The campaign to deliver a new bypass for Sudbury has reached a significant milestone, after funding was secured to develop an outline business case.
The Suffolk Public Sector Leaders Group – comprised of the county’s eight council leaders and the police and crime commissioner – has agreed to finance a business case, which will be used to support future formal bids for government funding to bring the relief road into reality.
The document, expected to be completed by the end of 2018, will set out environmental impact assessments, analysis of the financial and economic impact of the relief road, route appraisals, transport modelling and a public consultation.
Cllr Jennie Jenkins, Babergh District Council leader and chairman of the Suffolk Public Sector Leaders group, said: “For Suffolk to get the big infrastructure investments needed to grow our economy and improve our communities, we must make the best possible case to the Government.
“Developing a robust business case for the Sudbury relief road is how we do exactly that and what Suffolk Public Sector Leaders have committed support to.
“This work will analyse in great detail all aspects of this project, including various route options, so we can put forward the strongest possible arguments for financial investment in Suffolk.”
South Suffolk MP James Cartlidge, a supporter of the relief road campaign, hailed the funding for the business case as a “crucial step” for the project, adding that it demonstrated that local authorities in Suffolk are serious about backing a bypass and the town’s future.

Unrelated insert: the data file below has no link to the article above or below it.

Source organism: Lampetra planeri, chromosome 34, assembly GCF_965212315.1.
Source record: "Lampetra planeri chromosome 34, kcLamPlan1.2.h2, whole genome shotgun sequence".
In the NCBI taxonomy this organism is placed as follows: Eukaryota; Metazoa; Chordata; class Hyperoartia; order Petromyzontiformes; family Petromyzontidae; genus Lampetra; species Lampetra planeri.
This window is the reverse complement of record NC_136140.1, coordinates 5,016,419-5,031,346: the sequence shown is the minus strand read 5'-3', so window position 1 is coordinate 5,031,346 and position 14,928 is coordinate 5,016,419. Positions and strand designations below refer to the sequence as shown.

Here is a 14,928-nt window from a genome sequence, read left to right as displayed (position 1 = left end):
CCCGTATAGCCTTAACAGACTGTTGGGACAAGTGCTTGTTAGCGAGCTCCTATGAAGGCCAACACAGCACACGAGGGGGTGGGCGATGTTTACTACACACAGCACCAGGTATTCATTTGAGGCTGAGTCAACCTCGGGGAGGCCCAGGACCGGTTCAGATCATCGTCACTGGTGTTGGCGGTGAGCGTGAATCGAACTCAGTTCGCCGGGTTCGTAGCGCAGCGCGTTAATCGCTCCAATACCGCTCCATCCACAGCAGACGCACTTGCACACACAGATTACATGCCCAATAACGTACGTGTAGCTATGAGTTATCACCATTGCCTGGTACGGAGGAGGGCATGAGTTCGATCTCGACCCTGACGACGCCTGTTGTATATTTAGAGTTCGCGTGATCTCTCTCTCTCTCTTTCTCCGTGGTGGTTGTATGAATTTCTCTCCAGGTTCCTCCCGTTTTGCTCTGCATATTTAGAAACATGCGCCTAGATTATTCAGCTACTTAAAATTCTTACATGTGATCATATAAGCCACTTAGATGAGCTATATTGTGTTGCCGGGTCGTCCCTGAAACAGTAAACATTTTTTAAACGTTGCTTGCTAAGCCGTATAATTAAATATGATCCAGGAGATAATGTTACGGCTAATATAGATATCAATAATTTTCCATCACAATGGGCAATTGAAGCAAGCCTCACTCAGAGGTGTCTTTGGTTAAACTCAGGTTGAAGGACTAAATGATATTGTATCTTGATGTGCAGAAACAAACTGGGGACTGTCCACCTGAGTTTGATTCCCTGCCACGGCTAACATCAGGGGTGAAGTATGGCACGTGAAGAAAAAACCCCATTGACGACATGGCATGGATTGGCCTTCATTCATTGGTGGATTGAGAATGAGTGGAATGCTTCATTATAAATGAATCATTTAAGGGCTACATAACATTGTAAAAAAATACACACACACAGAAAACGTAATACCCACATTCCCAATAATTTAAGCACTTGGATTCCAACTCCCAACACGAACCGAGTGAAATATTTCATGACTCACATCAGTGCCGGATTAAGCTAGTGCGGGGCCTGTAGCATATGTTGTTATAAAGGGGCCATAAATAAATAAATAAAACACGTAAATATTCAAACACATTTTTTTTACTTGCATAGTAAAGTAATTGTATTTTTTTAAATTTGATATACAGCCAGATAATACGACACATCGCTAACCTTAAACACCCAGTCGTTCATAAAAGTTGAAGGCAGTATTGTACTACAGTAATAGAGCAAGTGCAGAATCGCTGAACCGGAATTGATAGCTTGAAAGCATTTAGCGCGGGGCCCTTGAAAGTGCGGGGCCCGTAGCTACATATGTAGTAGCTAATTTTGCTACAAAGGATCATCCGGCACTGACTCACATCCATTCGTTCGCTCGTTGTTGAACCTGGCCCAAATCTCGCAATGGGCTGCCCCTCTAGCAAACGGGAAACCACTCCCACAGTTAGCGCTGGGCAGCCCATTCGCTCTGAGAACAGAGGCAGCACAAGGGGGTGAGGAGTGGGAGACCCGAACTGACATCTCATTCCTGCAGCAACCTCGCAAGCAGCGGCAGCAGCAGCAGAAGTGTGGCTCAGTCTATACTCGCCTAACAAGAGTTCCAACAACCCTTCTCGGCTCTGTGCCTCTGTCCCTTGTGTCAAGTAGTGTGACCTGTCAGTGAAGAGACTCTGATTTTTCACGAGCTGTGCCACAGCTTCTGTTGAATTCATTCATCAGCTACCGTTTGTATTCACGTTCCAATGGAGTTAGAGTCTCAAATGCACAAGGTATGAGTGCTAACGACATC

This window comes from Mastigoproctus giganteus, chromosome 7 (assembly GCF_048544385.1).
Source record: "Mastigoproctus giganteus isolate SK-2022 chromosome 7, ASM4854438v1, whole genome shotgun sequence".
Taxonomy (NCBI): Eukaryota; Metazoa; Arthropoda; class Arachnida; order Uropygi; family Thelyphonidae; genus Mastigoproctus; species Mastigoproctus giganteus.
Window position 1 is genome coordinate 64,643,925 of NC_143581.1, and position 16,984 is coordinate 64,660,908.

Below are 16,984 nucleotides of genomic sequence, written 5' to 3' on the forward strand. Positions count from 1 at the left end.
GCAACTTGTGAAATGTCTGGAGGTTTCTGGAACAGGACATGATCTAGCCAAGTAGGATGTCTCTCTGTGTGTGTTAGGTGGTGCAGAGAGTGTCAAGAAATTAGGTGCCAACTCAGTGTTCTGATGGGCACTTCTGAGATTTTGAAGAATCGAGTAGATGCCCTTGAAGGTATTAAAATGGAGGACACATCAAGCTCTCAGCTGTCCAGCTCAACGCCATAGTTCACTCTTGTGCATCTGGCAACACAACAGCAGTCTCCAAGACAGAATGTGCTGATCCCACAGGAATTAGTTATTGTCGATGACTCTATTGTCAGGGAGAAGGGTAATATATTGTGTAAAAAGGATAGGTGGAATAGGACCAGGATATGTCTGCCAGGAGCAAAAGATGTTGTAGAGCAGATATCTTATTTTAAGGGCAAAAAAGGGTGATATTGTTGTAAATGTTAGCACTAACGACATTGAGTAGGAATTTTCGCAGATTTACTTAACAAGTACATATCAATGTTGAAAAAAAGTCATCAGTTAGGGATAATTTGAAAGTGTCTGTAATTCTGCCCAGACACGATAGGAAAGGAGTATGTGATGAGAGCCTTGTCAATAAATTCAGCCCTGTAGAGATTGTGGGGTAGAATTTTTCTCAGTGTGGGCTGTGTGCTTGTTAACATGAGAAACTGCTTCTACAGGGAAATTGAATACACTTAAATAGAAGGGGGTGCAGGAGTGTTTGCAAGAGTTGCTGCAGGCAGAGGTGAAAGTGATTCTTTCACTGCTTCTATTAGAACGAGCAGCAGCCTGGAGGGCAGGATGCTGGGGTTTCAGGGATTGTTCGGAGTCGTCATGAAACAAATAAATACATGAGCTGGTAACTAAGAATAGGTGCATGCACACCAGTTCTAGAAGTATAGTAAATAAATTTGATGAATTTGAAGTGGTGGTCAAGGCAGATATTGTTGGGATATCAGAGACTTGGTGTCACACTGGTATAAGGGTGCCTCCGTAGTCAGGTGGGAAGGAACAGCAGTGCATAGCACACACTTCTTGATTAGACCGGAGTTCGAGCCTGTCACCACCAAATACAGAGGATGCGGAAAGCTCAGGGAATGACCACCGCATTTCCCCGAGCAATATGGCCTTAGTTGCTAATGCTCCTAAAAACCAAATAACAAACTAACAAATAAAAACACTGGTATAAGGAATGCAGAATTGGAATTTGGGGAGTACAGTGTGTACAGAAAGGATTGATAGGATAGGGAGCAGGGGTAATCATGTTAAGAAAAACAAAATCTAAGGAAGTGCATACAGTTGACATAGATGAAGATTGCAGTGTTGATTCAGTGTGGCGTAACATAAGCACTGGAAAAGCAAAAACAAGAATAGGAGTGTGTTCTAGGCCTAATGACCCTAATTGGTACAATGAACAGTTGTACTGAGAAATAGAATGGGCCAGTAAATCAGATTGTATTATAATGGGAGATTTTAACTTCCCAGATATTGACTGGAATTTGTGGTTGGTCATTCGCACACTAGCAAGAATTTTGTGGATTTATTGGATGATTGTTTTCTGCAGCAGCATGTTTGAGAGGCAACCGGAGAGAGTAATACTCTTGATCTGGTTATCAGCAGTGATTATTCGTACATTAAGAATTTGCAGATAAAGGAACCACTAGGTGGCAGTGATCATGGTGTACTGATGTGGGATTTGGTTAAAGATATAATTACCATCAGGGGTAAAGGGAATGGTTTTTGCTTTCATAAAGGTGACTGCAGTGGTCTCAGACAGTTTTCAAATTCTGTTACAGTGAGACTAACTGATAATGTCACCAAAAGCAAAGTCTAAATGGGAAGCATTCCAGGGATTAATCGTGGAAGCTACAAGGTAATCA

“This announcement is significant for a number of reasons,” said Mr Cartlidge.
“First and foremost, the timing could not be better.
“The Government announced its new bypass fund in July and the window to access that funding will open later next year, by when this more detailed business case will hopefully be coming to fruition.
“Secondly, while I was pleased that more than 3,000 people signed my parliamentary petition for a bypass, I know that many other local people sympathetic to the cause nevertheless felt unable to sign, because they did not have a specific route or just wanted more detail.
“The whole point of this next stage is that, whereas the strategic business case already published set out the top-level arguments, this next stage will go into much greater depth – including potential routes.
“Yes, there are more hurdles to come and there will always be plenty of competition from other schemes.
“But we are doing everything we can to put Sudbury in a position to have the best chance of obtaining funding.
“In short, for the many people who support a bypass in principle, we are a step nearer to turning that aspiration into practice.”